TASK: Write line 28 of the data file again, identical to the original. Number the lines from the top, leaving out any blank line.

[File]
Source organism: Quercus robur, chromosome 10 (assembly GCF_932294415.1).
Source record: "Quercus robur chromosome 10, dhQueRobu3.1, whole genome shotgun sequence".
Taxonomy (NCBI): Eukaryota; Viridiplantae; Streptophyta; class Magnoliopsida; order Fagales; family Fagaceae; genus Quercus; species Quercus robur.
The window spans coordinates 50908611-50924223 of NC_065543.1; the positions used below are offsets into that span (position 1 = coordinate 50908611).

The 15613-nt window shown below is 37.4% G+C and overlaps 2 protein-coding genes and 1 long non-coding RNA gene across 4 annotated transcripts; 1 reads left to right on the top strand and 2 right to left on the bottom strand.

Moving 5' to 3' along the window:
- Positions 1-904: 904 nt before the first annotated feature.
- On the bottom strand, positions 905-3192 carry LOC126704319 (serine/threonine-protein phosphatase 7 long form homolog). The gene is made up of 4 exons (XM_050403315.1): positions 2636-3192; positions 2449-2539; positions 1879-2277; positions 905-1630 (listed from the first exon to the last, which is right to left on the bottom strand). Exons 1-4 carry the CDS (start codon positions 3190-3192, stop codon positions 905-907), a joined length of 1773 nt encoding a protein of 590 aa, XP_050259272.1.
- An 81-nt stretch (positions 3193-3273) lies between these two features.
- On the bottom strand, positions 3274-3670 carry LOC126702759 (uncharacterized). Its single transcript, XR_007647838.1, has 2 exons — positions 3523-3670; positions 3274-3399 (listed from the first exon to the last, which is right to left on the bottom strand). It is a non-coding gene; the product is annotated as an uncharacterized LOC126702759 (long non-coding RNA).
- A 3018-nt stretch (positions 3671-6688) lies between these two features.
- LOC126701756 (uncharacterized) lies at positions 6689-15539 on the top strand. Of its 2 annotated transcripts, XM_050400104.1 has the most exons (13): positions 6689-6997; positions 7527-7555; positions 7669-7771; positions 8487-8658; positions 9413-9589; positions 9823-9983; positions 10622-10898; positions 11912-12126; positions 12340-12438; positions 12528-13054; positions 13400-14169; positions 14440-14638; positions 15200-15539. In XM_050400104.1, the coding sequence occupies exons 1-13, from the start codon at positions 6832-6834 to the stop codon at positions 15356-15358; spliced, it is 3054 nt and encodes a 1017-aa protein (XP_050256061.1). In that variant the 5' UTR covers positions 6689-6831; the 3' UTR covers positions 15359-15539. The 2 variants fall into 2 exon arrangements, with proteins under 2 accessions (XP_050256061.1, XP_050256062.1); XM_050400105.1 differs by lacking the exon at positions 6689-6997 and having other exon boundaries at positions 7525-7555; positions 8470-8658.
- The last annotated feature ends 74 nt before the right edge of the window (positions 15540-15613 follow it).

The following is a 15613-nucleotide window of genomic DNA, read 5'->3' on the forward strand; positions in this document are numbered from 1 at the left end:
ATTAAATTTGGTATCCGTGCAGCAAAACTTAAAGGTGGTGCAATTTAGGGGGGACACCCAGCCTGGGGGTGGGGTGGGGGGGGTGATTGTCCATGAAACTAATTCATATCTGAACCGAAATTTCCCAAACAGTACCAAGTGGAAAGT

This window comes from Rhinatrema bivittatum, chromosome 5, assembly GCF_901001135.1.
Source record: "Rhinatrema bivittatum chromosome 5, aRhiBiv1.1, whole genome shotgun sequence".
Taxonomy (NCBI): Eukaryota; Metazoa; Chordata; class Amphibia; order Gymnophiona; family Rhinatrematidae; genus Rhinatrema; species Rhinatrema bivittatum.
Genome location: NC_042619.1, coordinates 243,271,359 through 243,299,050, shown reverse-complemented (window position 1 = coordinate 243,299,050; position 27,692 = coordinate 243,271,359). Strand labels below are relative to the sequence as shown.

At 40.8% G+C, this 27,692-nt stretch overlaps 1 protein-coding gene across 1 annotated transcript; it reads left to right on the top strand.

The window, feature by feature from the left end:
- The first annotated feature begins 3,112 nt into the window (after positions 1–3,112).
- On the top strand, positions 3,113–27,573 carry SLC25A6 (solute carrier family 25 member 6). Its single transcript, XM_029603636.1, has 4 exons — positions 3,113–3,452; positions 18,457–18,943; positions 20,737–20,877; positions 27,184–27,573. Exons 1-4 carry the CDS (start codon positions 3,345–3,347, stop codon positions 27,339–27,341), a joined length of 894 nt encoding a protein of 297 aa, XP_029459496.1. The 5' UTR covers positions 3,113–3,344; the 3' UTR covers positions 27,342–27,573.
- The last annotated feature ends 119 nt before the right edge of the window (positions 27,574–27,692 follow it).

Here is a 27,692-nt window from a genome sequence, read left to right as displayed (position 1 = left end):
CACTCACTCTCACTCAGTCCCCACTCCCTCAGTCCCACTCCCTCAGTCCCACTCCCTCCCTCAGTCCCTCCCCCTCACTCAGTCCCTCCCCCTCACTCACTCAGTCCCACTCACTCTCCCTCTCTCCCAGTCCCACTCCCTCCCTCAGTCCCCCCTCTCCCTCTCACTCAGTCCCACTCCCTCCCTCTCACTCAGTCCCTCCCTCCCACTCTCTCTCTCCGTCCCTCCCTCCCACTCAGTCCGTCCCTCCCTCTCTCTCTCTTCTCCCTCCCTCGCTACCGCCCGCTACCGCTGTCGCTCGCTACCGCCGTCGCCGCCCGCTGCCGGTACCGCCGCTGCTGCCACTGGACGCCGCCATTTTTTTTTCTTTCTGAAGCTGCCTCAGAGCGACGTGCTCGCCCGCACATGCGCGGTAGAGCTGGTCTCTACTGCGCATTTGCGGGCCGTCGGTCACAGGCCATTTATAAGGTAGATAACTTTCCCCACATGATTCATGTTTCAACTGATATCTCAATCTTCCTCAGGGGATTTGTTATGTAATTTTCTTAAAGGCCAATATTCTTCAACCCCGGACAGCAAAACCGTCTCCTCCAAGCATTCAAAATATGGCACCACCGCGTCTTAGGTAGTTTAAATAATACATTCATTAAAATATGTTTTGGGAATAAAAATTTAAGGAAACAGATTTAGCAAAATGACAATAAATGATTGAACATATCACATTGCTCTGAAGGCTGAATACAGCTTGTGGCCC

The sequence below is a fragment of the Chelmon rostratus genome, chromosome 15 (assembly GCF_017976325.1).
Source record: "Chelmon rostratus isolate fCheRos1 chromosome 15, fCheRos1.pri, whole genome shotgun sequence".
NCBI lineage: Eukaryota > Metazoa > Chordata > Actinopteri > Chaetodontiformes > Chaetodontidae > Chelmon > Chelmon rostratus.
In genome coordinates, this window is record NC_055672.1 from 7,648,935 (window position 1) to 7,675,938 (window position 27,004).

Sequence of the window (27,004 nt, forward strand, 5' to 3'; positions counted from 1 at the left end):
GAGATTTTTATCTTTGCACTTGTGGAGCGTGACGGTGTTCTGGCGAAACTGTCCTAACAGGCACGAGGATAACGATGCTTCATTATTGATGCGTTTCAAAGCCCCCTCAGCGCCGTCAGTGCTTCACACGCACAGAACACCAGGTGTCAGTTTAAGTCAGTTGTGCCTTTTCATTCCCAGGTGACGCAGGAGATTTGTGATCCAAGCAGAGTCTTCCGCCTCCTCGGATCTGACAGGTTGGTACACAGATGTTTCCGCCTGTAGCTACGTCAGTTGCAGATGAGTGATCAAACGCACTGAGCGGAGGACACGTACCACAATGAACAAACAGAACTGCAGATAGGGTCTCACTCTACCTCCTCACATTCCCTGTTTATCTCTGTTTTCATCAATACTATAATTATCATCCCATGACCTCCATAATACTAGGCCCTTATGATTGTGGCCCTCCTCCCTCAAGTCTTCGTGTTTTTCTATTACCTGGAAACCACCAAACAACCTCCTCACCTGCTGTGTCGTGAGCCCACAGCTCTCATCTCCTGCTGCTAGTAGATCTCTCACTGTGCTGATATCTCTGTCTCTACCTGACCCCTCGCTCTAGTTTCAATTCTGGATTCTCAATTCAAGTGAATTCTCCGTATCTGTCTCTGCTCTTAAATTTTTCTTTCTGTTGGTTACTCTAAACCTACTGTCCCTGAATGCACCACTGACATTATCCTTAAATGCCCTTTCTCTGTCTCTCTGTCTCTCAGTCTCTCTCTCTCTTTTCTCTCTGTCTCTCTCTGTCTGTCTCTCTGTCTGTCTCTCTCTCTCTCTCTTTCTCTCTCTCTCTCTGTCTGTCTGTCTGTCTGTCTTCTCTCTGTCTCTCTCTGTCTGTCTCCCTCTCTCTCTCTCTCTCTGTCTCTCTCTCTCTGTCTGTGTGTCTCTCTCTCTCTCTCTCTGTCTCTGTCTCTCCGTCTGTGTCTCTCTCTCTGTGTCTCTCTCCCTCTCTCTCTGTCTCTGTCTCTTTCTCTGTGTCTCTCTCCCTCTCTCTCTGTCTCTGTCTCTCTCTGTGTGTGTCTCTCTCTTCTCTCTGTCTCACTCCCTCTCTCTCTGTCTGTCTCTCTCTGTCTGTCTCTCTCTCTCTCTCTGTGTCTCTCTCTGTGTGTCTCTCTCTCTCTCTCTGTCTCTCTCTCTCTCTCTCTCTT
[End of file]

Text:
Source record: "Chelmon rostratus isolate fCheRos1 chromosome 15, fCheRos1.pri, whole genome shotgun sequence".